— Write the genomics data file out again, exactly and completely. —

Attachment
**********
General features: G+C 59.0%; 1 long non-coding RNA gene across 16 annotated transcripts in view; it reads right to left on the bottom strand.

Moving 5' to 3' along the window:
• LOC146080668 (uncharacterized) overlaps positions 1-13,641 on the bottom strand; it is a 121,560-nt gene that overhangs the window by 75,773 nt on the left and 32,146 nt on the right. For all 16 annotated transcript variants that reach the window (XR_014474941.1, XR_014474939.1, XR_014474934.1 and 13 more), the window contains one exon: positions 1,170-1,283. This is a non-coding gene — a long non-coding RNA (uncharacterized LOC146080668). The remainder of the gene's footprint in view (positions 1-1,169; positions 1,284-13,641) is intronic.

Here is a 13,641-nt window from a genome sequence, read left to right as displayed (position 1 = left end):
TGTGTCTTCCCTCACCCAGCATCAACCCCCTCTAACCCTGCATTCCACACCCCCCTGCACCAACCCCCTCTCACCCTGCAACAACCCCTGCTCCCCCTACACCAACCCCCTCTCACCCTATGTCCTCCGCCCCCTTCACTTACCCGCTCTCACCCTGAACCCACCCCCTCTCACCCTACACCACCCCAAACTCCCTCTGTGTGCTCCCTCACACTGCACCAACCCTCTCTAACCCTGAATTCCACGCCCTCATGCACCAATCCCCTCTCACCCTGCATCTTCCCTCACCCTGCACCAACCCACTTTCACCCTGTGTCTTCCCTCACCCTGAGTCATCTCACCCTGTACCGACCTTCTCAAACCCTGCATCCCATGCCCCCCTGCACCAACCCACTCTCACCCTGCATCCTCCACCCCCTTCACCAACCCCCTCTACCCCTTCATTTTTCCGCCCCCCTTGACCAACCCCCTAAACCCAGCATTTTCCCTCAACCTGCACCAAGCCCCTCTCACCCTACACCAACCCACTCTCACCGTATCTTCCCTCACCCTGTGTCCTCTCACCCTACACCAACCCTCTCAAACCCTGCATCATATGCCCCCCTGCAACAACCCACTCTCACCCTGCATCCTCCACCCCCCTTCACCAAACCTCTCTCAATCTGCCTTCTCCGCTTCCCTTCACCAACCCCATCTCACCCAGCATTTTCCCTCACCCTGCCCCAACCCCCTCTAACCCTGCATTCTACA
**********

General features: G+C 59.0%; 1 long non-coding RNA gene across 16 annotated transcripts in view; it reads right to left on the bottom strand.

Moving 5' to 3' along the window:
• LOC146080668 (uncharacterized) overlaps positions 1-13,641 on the bottom strand; it is a 121,560-nt gene that overhangs the window by 75,773 nt on the left and 32,146 nt on the right. For all 16 annotated transcript variants that reach the window (XR_014474941.1, XR_014474939.1, XR_014474934.1 and 13 more), the window contains one exon: positions 1,170-1,283. This is a non-coding gene — a long non-coding RNA (uncharacterized LOC146080668). The remainder of the gene's footprint in view (positions 1-1,169; positions 1,284-13,641) is intronic.

Here is a 13,641-nt window from a genome sequence, read left to right as displayed (position 1 = left end):
TGTGTCTTCCCTCACCCAGCATCAACCCCCTCTAACCCTGCATTCCACACCCCCCTGCACCAACCCCCTCTCACCCTGCAACAACCCCTGCTCCCCCTACACCAACCCCCTCTCACCCTATGTCCTCCGCCCCCTTCACTTACCCGCTCTCACCCTGAACCCACCCCCTCTCACCCTACACCACCCCAAACTCCCTCTGTGTGCTCCCTCACACTGCACCAACCCTCTCTAACCCTGAATTCCACGCCCTCATGCACCAATCCCCTCTCACCCTGCATCTTCCCTCACCCTGCACCAACCCACTTTCACCCTGTGTCTTCCCTCACCCTGAGTCATCTCACCCTGTACCGACCTTCTCAAACCCTGCATCCCATGCCCCCCTGCACCAACCCACTCTCACCCTGCATCCTCCACCCCCTTCACCAACCCCCTCTACCCCTTCATTTTTCCGCCCCCCTTGACCAACCCCCTAAACCCAGCATTTTCCCTCAACCTGCACCAAGCCCCTCTCACCCTACACCAACCCACTCTCACCGTATCTTCCCTCACCCTGTGTCCTCTCACCCTACACCAACCCTCTCAAACCCTGCATCATATGCCCCCCTGCAACAACCCACTCTCACCCTGCATCCTCCACCCCCCTTCACCAAACCTCTCTCAATCTGCCTTCTCCGCTTCCCTTCACCAACCCCATCTCACCCAGCATTTTCCCTCACCCTGCCCCAACCCCCTCTAACCCTGCATTCTACA